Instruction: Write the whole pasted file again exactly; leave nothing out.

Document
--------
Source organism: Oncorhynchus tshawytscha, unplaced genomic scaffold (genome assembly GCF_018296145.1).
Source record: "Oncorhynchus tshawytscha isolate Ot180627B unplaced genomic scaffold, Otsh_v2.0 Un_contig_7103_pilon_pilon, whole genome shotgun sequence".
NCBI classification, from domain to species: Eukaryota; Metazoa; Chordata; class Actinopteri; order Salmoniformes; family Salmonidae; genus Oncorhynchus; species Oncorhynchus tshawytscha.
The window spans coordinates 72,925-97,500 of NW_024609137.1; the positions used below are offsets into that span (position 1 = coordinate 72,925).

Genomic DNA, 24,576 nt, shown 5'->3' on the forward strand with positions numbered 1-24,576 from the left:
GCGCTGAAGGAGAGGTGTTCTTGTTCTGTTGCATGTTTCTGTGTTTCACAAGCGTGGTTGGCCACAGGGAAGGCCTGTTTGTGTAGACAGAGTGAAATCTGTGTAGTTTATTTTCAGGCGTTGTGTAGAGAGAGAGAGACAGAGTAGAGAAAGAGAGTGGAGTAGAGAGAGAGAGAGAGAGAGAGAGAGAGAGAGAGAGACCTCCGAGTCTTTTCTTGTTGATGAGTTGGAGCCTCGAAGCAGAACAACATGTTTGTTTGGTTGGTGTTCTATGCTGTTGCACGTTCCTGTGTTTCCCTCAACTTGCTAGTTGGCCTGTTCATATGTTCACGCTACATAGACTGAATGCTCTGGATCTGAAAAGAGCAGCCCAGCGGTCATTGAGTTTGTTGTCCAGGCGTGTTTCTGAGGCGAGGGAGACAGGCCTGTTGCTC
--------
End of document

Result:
Source organism: Oncorhynchus tshawytscha, unplaced genomic scaffold (genome assembly GCF_018296145.1).
Source record: "Oncorhynchus tshawytscha isolate Ot180627B unplaced genomic scaffold, Otsh_v2.0 Un_contig_7103_pilon_pilon, whole genome shotgun sequence".
NCBI classification, from domain to species: Eukaryota; Metazoa; Chordata; class Actinopteri; order Salmoniformes; family Salmonidae; genus Oncorhynchus; species Oncorhynchus tshawytscha.
The window spans coordinates 72,925-97,500 of NW_024609137.1; the positions used below are offsets into that span (position 1 = coordinate 72,925).

Genomic DNA, 24,576 nt, shown 5'->3' on the forward strand with positions numbered 1-24,576 from the left:
GCGCTGAAGGAGAGGTGTTCTTGTTCTGTTGCATGTTTCTGTGTTTCACAAGCGTGGTTGGCCACAGGGAAGGCCTGTTTGTGTAGACAGAGTGAAATCTGTGTAGTTTATTTTCAGGCGTTGTGTAGAGAGAGAGAGACAGAGTAGAGAAAGAGAGTGGAGTAGAGAGAGAGAGAGAGAGAGAGAGAGAGAGAGAGAGACCTCCGAGTCTTTTCTTGTTGATGAGTTGGAGCCTCGAAGCAGAACAACATGTTTGTTTGGTTGGTGTTCTATGCTGTTGCACGTTCCTGTGTTTCCCTCAACTTGCTAGTTGGCCTGTTCATATGTTCACGCTACATAGACTGAATGCTCTGGATCTGAAAAGAGCAGCCCAGCGGTCATTGAGTTTGTTGTCCAGGCGTGTTTCTGAGGCGAGGGAGACAGGCCTGTTGCTC